• If provided, the fourth argument will be populated with the actual output format of the audio device. In our case, we don’t care, and can pass NULL.
  • The fifth argument is for advanced scenarios and we don’t need it either.

Now that we have a handle on the audio device, we can actually play something:

	// play audio

	int success = SDL_QueueAudio(deviceId, wavBuffer, wavLength);
	SDL_PauseAudioDevice(deviceId, 0);

SDL_QueueAudio is a handy function available since SDL 2.0.4 (at the time of writing this article, the current stable version is 2.0.5) that lets you send WAV (audio) data to the audio device without having to register callback functions (which is what you’d otherwise have to do).

SDL_PauseAudioDevice() is used to pause/unpause audio playback on the audio device (depending on the value of the second parameter). By passing 0 as the second parameter, we are enabling playback (i.e. unpausing the audio device), and this allows the sound to be played.

Let’s add a small delay so that we can hear the sound before the application exits:

	// keep application running long enough to hear the sound

	SDL_Delay(3000);

Finally, let’s remember to clean up after ourselves before exiting the application:

	// clean up

	SDL_CloseAudioDevice(deviceId);
	SDL_FreeWAV(wavBuffer);
	SDL_Quit();

	return 0;

We can now run the application, and should hear the sound play if everything is set up correctly. If not, then:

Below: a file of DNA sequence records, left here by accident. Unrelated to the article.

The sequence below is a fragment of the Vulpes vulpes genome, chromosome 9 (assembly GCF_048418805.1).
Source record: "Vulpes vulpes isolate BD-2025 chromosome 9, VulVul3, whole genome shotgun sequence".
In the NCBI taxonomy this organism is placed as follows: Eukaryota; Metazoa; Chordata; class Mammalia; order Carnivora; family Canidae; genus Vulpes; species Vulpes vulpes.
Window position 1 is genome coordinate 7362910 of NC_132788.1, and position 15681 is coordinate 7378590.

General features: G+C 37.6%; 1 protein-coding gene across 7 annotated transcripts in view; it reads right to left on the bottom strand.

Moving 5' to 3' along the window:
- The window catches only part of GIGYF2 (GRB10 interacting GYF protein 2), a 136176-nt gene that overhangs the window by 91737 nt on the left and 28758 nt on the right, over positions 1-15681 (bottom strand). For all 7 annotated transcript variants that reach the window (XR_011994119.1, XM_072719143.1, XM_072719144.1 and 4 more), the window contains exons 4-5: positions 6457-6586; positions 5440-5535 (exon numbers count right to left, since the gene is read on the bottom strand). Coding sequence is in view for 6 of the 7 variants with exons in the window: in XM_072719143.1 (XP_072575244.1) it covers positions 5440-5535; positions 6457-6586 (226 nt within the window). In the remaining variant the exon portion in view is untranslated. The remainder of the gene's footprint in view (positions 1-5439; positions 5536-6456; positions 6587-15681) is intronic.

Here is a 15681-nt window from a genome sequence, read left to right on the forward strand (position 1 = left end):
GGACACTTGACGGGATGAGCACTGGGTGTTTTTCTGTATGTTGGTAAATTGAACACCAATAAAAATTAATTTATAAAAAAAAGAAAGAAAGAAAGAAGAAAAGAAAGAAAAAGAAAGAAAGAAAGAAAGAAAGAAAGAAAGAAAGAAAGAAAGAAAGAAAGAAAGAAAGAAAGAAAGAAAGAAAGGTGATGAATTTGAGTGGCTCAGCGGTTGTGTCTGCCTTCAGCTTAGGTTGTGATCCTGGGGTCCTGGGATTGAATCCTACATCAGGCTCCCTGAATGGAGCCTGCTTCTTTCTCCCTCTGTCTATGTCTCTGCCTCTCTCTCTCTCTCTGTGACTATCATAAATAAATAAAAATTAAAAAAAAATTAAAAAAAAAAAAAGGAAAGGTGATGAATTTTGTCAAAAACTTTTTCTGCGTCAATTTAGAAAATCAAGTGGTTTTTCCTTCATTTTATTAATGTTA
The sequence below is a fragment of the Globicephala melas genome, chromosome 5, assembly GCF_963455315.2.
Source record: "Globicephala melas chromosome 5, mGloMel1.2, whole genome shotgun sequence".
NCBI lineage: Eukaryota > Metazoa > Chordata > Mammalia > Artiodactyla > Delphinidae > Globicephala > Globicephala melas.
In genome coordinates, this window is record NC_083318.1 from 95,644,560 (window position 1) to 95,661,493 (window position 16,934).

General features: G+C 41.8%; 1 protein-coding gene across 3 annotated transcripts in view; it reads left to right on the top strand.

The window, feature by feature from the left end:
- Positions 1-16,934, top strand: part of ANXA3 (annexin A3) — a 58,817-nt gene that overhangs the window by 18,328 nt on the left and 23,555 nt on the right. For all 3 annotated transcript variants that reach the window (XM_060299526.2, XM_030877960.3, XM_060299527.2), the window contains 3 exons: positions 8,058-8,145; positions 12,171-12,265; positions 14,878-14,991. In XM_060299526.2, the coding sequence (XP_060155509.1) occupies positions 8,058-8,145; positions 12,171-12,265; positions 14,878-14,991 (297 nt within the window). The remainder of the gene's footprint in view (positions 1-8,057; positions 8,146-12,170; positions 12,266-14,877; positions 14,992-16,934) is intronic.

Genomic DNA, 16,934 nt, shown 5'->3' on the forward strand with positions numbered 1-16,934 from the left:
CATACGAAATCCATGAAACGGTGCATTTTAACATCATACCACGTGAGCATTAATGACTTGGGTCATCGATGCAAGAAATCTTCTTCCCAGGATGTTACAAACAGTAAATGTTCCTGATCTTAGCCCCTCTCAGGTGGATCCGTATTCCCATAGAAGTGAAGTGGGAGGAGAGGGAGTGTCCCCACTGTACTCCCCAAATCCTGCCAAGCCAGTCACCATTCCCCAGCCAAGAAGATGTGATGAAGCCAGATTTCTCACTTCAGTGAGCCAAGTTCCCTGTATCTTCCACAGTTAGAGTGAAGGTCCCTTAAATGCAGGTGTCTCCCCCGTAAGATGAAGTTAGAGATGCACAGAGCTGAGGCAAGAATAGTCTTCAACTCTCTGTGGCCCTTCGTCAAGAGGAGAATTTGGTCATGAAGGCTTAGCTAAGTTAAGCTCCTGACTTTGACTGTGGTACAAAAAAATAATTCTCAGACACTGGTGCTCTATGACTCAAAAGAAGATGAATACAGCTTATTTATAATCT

• Remember to have both SDL2.dll (if running under Windows) and the WAV file in the output directory.
  • Make sure the path to the WAV file is set correctly. If running under Visual Studio, you may also need to change the Working Directory project setting. See the last part of “Setting up SDL2 with Visual Studio 2015” for instructions on how to do this.
  • Add error handling logic, as suggested at the beginning of this article.

Multi-Targeting .NET Standard Class Libraries

The .NET family has grown quite a bit, and to be honest, it’s a bit of a confusing mess. As I already explained in “Migrating Dandago.Finance to .NET Core“, there are now several different types of class library you can choose from (including different kinds of portable class libraries), different ideas of cross-platform (.NET Core vs Universal Windows Platform), different frameworks, and .NET Standard.

Let’s consider the following image, which shows three different .NET-based frameworks in relation to .NET Standard:

Image credit: .NET Core, .NET Framework, Xamarin ‚Äď The “WHAT and WHEN to use it”

Your applications will typically be built for one of the frameworks on top (e.g. .NET Framework). But when you create a class library, you can choose to have it target a specific framework, or .NET Standard. Just as a quick recap from¬†“Migrating Dandago.Finance to .NET Core“, targeting a particular framework (e.g. .NET Core) will not let you use the class library on others (e.g. .NET Framework), but targeting .NET Standard keeps it compatible with all of them.